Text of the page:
Professor Dr. Muhammad Hamid Zaman
Professor Muhammad Hamid Zaman is Howard Hughes Medical Institute Professor of Biomedical Engineering and International Health at Boston University (Tribue Story). Dr. Zaman received his PhD from the University of Chicago in Physical Chemistry in 2003 and was subsequently a post-doctoral fellow at MIT. His current work has two major thrusts. The first focus is on developing new quantitative tools to understand tumour progression and metastasis and the second area is focused on developing robust technologies for high-value healthcare problems in the developing world. Technologies developed by Prof. Zaman are in various stages of implementation in several countries. In 2013, Scientific American named technology from Zaman lab, PharmaChk, among the 10 technologies that will change the world.
He has published extensively in both areas and his work has appeared in journals such as Science, Nature Materials, Nature Reviews in Cancer, PNAS and other leading journals in the field. He has won numerous awards for his research and teaching from IEEE, FEBS, American Society for Engineering Education, USAID, The US National Academy of Sciences, The University of Texas System, Boston University and other national and international organizations. His current research is supported by NIH, NSF, USAID, UNECA, CIMIT, Saving Lives at Birth Consortium and a number of other private foundations. In addition to his research, Prof. Zaman is actively engaged in bringing quality engine universities in Kenya, Zambia, Uganda and Ethiopia. He is co-Director of the UN Africa Biomedical Initiative.
He is a weekly op-ed columnist for the Pakistan daily The Express Tribune, where his columns on education, innovation and health appear every Tuesday. He also writes for Project Syndicate (along with leading thinkers in the field such as Bill Gates, UN Secretary General, head of IMF etc) and his articles have appeared in five languages in over 30 countries.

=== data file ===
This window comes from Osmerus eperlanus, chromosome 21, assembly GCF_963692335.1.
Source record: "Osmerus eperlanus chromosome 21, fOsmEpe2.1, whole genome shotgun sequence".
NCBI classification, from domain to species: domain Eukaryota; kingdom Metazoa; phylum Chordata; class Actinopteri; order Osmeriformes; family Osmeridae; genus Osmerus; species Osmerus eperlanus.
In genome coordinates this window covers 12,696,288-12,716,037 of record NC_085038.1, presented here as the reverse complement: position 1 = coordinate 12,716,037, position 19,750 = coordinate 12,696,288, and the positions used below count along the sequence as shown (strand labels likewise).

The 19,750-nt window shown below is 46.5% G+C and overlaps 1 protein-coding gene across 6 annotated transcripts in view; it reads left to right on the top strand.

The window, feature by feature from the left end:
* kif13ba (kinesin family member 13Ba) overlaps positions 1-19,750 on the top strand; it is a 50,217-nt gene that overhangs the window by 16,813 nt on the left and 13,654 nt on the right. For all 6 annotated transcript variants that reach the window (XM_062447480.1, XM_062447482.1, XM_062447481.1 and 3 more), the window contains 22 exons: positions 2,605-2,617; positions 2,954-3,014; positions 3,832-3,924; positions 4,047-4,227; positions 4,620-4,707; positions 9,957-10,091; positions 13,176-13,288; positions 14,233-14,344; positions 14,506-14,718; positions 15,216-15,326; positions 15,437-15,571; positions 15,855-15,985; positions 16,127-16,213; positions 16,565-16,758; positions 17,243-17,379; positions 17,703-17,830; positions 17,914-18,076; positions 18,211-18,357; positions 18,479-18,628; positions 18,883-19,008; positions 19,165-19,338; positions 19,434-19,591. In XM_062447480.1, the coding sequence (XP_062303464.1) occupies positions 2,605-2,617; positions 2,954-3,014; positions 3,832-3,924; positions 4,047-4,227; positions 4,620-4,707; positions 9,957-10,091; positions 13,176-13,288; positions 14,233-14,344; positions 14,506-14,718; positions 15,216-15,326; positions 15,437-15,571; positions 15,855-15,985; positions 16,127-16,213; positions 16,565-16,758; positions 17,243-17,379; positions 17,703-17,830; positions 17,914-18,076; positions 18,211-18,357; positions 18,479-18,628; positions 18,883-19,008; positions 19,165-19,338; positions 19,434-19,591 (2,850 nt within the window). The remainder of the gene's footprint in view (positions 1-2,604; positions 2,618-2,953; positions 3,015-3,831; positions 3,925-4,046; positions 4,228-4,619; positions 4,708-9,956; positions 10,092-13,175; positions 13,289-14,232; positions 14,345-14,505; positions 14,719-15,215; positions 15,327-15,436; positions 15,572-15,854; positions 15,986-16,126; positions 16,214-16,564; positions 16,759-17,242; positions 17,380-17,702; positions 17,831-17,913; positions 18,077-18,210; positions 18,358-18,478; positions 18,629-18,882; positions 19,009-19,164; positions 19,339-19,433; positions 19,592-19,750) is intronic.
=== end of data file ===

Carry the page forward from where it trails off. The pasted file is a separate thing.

AB Emeritus Members
Prof. Robert Jaffe
Affiliation: Massachusetts Institute of Technology, Cambridge, Massachusetts, United States
Prof. Obaid Siddique (Late)
Affiliation: National Centre for Biological Sciences, Bangalore, India
Prof. John Kassankian
Affiliation: Massachusetts Institute of Technology, Cambridge, Massachusetts, United States
Prof. Richard Larson
Affiliation: Massachusetts Institute of Technology, Cambridge, Massachusetts, United States
Prof. Stephen Berry (Late)
Affiliation: University of Chicago, Chicago, Illinois, United States
Prof. Alvin Kwiram
Affiliation: University of Washington, United States
Prof. Sidney Burrus
Affiliation: Rice University, Houston, Texas, United States
Prof. Ashok K Mittal
Affiliation: Indian Institute of Technology Kanpur, Kanpur, India
Prof. Amos Nur
Affiliation: Stanford University, United States
Dr. Hubertus Von Dewitz
Affiliation: Siemens, Germany
Mr. Mir Imran
Affiliation: Incube Laboratories, San Jose, CA, United States
Prof. Xiang-Sun Zhang
Affiliation: Chinese Academy of Sciences, Xicheng District, Beijing, China
Prof. Dr. Bud Homsy
Affiliation: Affiliate Faculty at the University of Washington, United States
Dr. Mehmood Khan
Affiliation: Vice Chairman and Chief Scientific Officer of PepsiCo